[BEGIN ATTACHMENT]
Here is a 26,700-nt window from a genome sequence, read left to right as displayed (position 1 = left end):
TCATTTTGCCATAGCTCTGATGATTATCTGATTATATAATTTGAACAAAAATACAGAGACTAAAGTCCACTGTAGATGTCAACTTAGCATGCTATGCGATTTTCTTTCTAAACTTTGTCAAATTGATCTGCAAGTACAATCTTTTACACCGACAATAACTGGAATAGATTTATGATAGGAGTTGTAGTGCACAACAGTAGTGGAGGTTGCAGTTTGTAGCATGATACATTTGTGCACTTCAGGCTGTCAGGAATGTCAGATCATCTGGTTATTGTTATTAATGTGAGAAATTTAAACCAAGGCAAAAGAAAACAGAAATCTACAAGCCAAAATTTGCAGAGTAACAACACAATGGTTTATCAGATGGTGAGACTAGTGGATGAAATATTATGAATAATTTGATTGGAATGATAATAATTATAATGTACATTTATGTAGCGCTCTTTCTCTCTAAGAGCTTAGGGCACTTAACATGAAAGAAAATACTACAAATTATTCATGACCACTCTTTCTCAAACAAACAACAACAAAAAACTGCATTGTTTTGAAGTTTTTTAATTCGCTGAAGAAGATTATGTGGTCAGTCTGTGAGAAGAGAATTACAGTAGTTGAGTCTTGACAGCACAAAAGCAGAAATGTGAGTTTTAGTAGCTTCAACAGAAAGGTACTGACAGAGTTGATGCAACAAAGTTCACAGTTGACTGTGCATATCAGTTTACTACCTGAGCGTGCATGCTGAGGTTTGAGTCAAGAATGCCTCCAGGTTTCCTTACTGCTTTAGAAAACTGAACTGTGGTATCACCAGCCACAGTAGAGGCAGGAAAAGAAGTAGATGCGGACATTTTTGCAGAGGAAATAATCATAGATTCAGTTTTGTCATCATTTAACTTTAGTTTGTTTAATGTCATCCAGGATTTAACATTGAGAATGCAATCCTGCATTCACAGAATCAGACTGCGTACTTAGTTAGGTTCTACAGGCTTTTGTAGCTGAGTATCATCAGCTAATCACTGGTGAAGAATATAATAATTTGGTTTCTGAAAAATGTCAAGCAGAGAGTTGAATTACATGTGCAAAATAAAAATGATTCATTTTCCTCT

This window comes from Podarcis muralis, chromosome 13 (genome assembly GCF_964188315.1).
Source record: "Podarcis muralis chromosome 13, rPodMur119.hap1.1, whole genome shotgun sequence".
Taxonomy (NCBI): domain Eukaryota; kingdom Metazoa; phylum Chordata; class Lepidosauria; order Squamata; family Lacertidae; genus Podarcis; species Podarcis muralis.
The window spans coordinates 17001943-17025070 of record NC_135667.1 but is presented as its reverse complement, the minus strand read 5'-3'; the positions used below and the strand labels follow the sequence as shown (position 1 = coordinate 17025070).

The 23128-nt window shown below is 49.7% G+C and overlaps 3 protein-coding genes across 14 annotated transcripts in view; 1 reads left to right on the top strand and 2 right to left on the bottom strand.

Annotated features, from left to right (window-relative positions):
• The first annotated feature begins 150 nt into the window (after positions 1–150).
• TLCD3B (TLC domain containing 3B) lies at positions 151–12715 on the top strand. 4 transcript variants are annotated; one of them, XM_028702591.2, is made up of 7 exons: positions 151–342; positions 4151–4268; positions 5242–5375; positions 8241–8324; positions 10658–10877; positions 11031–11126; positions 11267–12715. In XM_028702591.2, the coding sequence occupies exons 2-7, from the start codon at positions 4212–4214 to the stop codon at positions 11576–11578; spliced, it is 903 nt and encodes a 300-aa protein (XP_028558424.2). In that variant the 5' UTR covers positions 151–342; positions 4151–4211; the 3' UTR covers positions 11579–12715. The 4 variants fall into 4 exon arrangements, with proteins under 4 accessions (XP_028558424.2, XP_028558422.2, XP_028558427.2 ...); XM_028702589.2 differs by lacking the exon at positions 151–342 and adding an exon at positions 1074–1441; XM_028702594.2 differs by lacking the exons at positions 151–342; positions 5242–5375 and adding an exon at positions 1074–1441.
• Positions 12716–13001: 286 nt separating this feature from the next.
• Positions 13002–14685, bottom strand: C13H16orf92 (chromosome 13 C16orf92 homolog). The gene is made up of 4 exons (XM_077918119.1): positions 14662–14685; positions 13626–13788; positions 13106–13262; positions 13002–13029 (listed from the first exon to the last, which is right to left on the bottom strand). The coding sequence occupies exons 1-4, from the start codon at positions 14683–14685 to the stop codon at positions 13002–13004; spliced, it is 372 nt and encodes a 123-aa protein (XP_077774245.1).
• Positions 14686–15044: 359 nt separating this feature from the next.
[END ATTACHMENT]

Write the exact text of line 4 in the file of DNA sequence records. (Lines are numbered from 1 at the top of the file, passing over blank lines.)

Source record: "Podarcis muralis chromosome 13, rPodMur119.hap1.1, whole genome shotgun sequence".